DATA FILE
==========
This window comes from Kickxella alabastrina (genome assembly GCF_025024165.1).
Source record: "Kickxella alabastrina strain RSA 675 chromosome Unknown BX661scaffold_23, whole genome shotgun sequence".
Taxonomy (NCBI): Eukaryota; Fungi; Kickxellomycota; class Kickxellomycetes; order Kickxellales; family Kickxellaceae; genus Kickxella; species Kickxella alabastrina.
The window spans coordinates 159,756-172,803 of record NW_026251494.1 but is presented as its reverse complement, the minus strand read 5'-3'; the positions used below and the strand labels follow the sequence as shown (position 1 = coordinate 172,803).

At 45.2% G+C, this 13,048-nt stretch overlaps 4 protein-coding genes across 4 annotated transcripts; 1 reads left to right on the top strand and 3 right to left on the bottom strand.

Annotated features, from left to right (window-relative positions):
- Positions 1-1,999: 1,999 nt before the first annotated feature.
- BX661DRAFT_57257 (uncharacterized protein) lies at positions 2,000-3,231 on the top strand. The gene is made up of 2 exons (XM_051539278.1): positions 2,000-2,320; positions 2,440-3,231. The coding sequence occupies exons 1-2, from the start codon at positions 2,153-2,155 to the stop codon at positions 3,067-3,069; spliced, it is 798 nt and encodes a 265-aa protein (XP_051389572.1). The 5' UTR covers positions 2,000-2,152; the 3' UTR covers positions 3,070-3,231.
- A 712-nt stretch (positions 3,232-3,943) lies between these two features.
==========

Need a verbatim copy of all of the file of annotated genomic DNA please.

This window comes from Kickxella alabastrina (genome assembly GCF_025024165.1).
Source record: "Kickxella alabastrina strain RSA 675 chromosome Unknown BX661scaffold_23, whole genome shotgun sequence".
Taxonomy (NCBI): Eukaryota; Fungi; Kickxellomycota; class Kickxellomycetes; order Kickxellales; family Kickxellaceae; genus Kickxella; species Kickxella alabastrina.
The window spans coordinates 159,756-172,803 of record NW_026251494.1 but is presented as its reverse complement, the minus strand read 5'-3'; the positions used below and the strand labels follow the sequence as shown (position 1 = coordinate 172,803).

At 45.2% G+C, this 13,048-nt stretch overlaps 4 protein-coding genes across 4 annotated transcripts; 1 reads left to right on the top strand and 3 right to left on the bottom strand.

Annotated features, from left to right (window-relative positions):
- Positions 1-1,999: 1,999 nt before the first annotated feature.
- BX661DRAFT_57257 (uncharacterized protein) lies at positions 2,000-3,231 on the top strand. The gene is made up of 2 exons (XM_051539278.1): positions 2,000-2,320; positions 2,440-3,231. The coding sequence occupies exons 1-2, from the start codon at positions 2,153-2,155 to the stop codon at positions 3,067-3,069; spliced, it is 798 nt and encodes a 265-aa protein (XP_051389572.1). The 5' UTR covers positions 2,000-2,152; the 3' UTR covers positions 3,070-3,231.
- A 712-nt stretch (positions 3,232-3,943) lies between these two features.